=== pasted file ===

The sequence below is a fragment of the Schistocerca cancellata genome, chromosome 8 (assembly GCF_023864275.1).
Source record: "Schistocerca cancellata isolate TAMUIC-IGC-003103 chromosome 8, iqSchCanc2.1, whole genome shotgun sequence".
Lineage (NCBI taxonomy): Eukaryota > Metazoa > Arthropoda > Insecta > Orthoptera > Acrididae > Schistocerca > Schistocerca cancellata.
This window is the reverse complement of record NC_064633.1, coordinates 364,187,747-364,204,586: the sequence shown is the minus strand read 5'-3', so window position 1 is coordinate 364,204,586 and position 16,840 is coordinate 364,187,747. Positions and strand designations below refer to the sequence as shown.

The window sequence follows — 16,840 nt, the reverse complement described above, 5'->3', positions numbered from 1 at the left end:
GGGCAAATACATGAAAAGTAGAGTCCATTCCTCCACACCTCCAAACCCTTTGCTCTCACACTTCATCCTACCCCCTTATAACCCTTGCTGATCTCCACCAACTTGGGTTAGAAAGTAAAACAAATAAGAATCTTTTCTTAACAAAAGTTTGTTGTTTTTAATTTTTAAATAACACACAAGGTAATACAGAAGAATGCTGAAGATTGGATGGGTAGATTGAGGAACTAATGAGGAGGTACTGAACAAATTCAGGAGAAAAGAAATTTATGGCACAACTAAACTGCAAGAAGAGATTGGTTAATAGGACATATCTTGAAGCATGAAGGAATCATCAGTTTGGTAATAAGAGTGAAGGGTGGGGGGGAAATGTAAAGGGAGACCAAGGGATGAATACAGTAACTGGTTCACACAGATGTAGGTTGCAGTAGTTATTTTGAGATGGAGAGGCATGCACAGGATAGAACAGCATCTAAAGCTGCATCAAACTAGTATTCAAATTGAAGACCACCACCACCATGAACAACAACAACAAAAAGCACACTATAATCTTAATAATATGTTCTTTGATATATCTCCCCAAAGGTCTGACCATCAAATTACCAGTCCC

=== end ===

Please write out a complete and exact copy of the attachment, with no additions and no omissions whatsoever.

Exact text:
The sequence below is a fragment of the Schistocerca cancellata genome, chromosome 8 (assembly GCF_023864275.1).
Source record: "Schistocerca cancellata isolate TAMUIC-IGC-003103 chromosome 8, iqSchCanc2.1, whole genome shotgun sequence".
Lineage (NCBI taxonomy): Eukaryota > Metazoa > Arthropoda > Insecta > Orthoptera > Acrididae > Schistocerca > Schistocerca cancellata.
This window is the reverse complement of record NC_064633.1, coordinates 364,187,747-364,204,586: the sequence shown is the minus strand read 5'-3', so window position 1 is coordinate 364,204,586 and position 16,840 is coordinate 364,187,747. Positions and strand designations below refer to the sequence as shown.

The window sequence follows — 16,840 nt, the reverse complement described above, 5'->3', positions numbered from 1 at the left end:
GGGCAAATACATGAAAAGTAGAGTCCATTCCTCCACACCTCCAAACCCTTTGCTCTCACACTTCATCCTACCCCCTTATAACCCTTGCTGATCTCCACCAACTTGGGTTAGAAAGTAAAACAAATAAGAATCTTTTCTTAACAAAAGTTTGTTGTTTTTAATTTTTAAATAACACACAAGGTAATACAGAAGAATGCTGAAGATTGGATGGGTAGATTGAGGAACTAATGAGGAGGTACTGAACAAATTCAGGAGAAAAGAAATTTATGGCACAACTAAACTGCAAGAAGAGATTGGTTAATAGGACATATCTTGAAGCATGAAGGAATCATCAGTTTGGTAATAAGAGTGAAGGGTGGGGGGGAAATGTAAAGGGAGACCAAGGGATGAATACAGTAACTGGTTCACACAGATGTAGGTTGCAGTAGTTATTTTGAGATGGAGAGGCATGCACAGGATAGAACAGCATCTAAAGCTGCATCAAACTAGTATTCAAATTGAAGACCACCACCACCATGAACAACAACAACAAAAAGCACACTATAATCTTAATAATATGTTCTTTGATATATCTCCCCAAAGGTCTGACCATCAAATTACCAGTCCC